Macedonia Times presents exerts from three Bulgarian Documents the modern Bulgarian Foreign Ministry wishes didn’t exist.
In a rare glimpse to how Bulgarian officials viewed the Macedonians from the 19th century and insight to the national awakening of the Macedonian people during the same period – we can see Macedonians already identified with ancient Macedonia and rejected Bulgarian propaganda.
Petko Slaveikov’s reflection on the Macedonians in his book Makedonija, 1874
At last, the Macedonian question had emerged in the public and in the press. We say at last, because this question is not a new affair altogether. We heard it ten years ago (in 1864) from some people in Macedonia that they are not Bulgarians, but Macedonians and descendants of the ancient Macedonians, that the Macedonians are Slavs and the Bulgarians are Tartars, and I don’t know what else.
In the beginning we took the words of these patriots as a mere joke, something to throw in the fire of our not-so serious disputes. That is how we considered the issue for two, three years, but upon striking new discussions with some Macedonians they showed us those weren’t naked words, but it was in their thoughts too, and something that the majority of them wants to carry out in practice.
It was both sad and heavy for us to hear such words, but we wouldn’t dare discuss the matter in the press because it was quite delicate, especially considering the situation we were in. Today that question has come out on the market, thanks to the lack of attention by one of our Bulgarian brothers and now, whether we like it or not, we are forced to bring it forth to the public.
Petko Rachov Slaveikov (1827 Veliko Tarnovo – 1895 Sofia), Bulgarian politician and publicist, “Makedonija” 1874)
Atanas Shopov, Bulgarian Diplomat, on the Macedonian question in 1885
No one would have been able to destroy San-Stefano Bulgaria had there been in Macedonia the kind of awareness that exists among the Bulgarians in Bulgaria and Thrace, had there been a thundering voice coming out of Macedonia that a Bulgarian people lives there. . . The Congress of Berlin did not result in autonomy for Macedonia and did not connect that land to Bulgaria or East Rumelia for the simple reason of England being strongly on the position that the overwhelming majority in Macedonia is far from being Bulgarian. . . Therefore, if today, in 1885, Europe would ask the people of Macedonia to state to which nation it belongs, we are certain that the better share of Macedonia is going to fly out of our hands. If we exclude the two, three regions in the north of the country, all other Macedonians are prepared to give any kind of written document that they are not Bulgarians.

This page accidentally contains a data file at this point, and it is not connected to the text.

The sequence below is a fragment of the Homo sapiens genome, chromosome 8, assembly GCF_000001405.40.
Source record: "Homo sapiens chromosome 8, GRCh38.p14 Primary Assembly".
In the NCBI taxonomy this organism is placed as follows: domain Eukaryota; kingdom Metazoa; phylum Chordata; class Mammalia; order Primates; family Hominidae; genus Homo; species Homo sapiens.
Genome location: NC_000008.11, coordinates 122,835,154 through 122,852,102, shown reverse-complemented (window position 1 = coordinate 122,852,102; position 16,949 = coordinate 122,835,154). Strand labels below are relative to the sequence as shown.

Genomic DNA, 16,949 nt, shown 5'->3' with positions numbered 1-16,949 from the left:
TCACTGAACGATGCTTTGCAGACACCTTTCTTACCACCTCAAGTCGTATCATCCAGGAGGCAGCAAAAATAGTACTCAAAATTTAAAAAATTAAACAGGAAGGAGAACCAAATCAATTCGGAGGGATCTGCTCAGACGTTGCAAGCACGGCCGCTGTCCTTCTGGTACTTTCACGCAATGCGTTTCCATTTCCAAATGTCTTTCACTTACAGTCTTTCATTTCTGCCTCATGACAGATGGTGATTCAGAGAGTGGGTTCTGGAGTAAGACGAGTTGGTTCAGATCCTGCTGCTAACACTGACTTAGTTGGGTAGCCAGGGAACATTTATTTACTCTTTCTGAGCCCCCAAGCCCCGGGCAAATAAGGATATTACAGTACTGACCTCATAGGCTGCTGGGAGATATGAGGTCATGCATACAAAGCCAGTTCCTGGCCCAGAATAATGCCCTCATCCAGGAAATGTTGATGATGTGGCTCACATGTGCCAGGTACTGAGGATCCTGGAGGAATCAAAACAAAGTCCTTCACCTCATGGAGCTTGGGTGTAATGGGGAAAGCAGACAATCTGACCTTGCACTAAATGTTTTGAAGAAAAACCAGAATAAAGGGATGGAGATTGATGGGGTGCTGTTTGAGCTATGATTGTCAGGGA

Ofeikov (pseudonym of Atanas Shopov, Bulgarian diplomat): Macedonia at the time of the millennium of Saint. Methodius, Plovdiv 1885, pgs 71-73.
Hristo Trajkov’s Speech in the Bulgarian Parliament in 1932
In Pirin Macedonia, in the name of the independence and liberation of Macedonia, some are gagging the mouths of the Macedonians, so they stay quiet and don’t think on their own merit. We are asking the question, how can those who are doing all of this in the name of the rights and freedom of the Macedonian people under Serb and Greek rule, have moral right to battle Serb and Greek tyranny in our enslaved Macedonia?
Let us not forget, the Macedonian population in the Petrich region, one way or another, represents a repressed national minority because to us Macedonians, Macedonia has been divided in three parts, all of which are occupied.
… When you realized that in the city Nevrokop the population is ready to vote for any other list except the one that you are pushing, because at last your consciousness didn’t come to bear, so once and for all I ask you to stop liberating the Macedonian people, whose sufferings you like to only portray as epic. If the Macedonian people are being killed, then you are the ones who are killing them.
- From the speech of Hristo Trajkov, member of the Communist Party of Bulgaria on the occasion of the kidnapping of two Macedonian brothers, Mihail and Boris Smatraklievi.
Hristo Trajkov, (Kukush/Kilkis 1897 – Sofia 1933) Macedonian revolutionary and political activist – member of the Bulgarian Parliament, assassinated by Vancho Mihailov’s anti-Macedonian VMRO.